I often get asked if I have sponsors. Almost always my reply is what the person asking me thinks of as a sponsor. To me, a sponsor is someone who pays you money or its ilk to endorse a product/service. Anything else is a partnership. However, lately, what makes a sponsor has become quite murky.
A runner I once knew of limited talent, and even less appeal, would endorse virtually anything that came their way. I was curious how they had received so many sponsorships. I assumed if a company was willing to allow someone to speak for them, they were both well-thought of and paid for their endorsement. While none of the products this runner endorsed were conflicting per se, they were hardly cohesive. Only after a few questions did I understand more. This is where the term “ambassador” was first introduced to me.
Let me start here by saying there is absolutely a little bit of sour grapes in me writing this post. As part of my living is made by working with companies who feel I influence others, if this influence is watered down by hundreds willing to do the same thing, it hurts my bottom line. So save the a-ha moments on this one. Also, let me clearly state I am absolutely jealous of the brilliant marketing job various companies have done to get the ambassadors they have. For a free pair of socks, or even, in some case, paying for the “privilege” of being first in line to get discounts on gear (i.e., paying for the right to then pay more just to show they belong) hundreds of people are lining up to be part of a team. Freaking brilliant.
However, I wonder how much these companies get from this. I know they don’t have to sacrifice a great deal. X product allows Y runner to have a minimal amount of product and Y runner simply won’t shut up about it. At first there must be something good which comes from this exchange. But there has to be a law of diminishing returns on the runner's rambling. There must be some over-saturation point. And dear lord do I hope we are hitting it soon.
I am extremely upfront with the companies with whom I partner. I am hopefully refreshingly honest not only to them but to people who ask my opinion. If someone asks what shoe I wear, I tell them what I wear, how I like it, and also how hardly ever does a shoe mean the difference between being 50th overall and winning a marathon. I hope the companies I work for appreciate this honesty and see how if I am not just being a completely obnoxious cheerleader, how my words mean so much more. In fact, I have eschewed working with companies who take part in this whole ambassador thing. I have also had races approach me and ask me to be an ambassador and I have balked at the name. Instead, I find products I like and even if they can’t “afford” me, find a way to make things work. Insome instances, I like the product so much I become a minority owner in the company.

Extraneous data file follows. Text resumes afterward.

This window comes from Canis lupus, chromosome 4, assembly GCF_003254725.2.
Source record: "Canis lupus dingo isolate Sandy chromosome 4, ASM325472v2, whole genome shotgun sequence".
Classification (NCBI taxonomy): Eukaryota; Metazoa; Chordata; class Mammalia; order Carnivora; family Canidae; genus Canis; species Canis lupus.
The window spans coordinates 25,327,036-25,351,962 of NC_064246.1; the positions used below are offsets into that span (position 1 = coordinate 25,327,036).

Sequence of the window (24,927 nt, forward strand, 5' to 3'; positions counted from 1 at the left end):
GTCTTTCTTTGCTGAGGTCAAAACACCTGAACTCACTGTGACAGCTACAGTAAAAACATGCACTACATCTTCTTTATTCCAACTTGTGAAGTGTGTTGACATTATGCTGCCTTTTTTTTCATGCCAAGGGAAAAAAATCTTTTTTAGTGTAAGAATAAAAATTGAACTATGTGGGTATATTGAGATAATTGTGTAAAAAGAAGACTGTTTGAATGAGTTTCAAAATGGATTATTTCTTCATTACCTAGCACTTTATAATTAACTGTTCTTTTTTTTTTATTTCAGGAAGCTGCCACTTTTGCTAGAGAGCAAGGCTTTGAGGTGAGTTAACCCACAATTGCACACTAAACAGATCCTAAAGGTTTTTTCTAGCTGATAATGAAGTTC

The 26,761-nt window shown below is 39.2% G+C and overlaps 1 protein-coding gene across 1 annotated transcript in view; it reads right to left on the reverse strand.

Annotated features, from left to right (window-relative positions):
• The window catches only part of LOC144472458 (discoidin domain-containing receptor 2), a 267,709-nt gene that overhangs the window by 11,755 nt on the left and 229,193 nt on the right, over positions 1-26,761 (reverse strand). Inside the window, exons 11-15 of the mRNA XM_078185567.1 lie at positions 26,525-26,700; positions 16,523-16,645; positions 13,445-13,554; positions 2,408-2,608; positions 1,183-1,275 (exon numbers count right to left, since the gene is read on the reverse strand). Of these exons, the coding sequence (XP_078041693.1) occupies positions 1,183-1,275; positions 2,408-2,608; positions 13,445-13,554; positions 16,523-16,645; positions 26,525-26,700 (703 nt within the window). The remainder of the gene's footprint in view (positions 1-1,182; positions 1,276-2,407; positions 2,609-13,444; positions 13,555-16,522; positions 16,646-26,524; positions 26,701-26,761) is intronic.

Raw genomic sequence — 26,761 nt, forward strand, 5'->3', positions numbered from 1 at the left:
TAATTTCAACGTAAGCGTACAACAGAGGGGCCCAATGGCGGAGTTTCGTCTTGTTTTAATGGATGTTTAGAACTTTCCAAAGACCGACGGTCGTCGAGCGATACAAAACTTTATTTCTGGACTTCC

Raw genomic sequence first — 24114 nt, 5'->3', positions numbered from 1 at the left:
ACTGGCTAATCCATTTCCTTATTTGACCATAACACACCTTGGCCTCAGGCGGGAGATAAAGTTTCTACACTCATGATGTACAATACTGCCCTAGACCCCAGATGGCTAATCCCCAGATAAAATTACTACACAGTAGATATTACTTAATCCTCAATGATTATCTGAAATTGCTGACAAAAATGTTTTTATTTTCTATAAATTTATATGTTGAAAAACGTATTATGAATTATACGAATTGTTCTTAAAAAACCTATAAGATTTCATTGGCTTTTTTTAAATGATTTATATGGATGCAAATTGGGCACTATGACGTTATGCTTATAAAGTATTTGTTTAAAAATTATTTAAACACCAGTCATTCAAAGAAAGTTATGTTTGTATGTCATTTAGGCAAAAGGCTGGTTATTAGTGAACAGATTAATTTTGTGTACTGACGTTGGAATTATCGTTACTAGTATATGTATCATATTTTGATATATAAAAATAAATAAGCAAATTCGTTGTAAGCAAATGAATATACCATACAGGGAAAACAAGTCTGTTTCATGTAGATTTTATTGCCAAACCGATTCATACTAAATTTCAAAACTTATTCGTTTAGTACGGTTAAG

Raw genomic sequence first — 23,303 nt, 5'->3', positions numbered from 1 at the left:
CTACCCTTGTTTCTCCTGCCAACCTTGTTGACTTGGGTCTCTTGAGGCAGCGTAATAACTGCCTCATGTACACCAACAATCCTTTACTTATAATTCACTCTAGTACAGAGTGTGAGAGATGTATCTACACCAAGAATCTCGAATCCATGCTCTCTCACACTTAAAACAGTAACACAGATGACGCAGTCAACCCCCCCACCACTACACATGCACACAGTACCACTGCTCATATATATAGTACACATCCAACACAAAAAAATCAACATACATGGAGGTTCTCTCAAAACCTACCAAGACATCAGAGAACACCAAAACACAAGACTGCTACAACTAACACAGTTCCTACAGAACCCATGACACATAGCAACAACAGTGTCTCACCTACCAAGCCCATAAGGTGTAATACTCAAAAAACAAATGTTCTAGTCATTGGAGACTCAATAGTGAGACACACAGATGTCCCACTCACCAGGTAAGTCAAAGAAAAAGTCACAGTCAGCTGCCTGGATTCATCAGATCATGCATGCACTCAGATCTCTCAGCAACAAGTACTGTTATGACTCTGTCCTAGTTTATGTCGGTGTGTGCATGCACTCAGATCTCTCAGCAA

Being self-aware is a good thing. I know I am not the greatest runner out there. I also do not have the most Instagram followers. But I have done things no one else has ever done. I also have people who appreciate what I have to say and are passionate fans. That passion means a great deal more to companies who realize this ambassador thing is garnering very little. If every person who is talking about your product are also the only the people who are part of the ambassador program, how much is it helping you? Like the people on twitter who create circles that seem popular or deep but are only shallow pools of self-congratulatory inner-worship amongst a baker's dozen of people, it is like shouting loudly in an empty room.
Are there ambassadors who are runners trying their best, repping a product that they actually enjoy? Of course. Unfortunately, the hacks who fall into the category of the runner I mentioned above are usually the ones who squawk the loudest and actually do the least. I have heard people say that any publicity is good publicity especially for when it comes to creating brand awareness. Nothing could be further from the truth. If the only thing you recall about a company is they have some shill whose mere presence would make you not buy a product, that's not a good thing.
Unfortunately, what actually is true and what works sometimes don't make it up the chain to the decision makers. And in some instances, I am sure the program works for those who are deciding whether to keep it. As I said, it costs them very little from their bottom line. I, for one, however, now hesitate at even the mention of the word "ambassador." I came to learn a long time ago how few runners ever make any sort of living at being a runner (and few athletes in any sport, while we are talking about it) and how little "sponsorships" actually paid. (E.g., I read a few years back how the average sponsorship for a WNBA player was $5,000 a year. A mere pittance for a league of athletes at the top of their game in their sport.) Ambassadors rarely get anything other than fake prestige.
Then again, in an era where being known for simply being known, rather than for achievements, is what many are seeking, perhaps that is more than enough for them.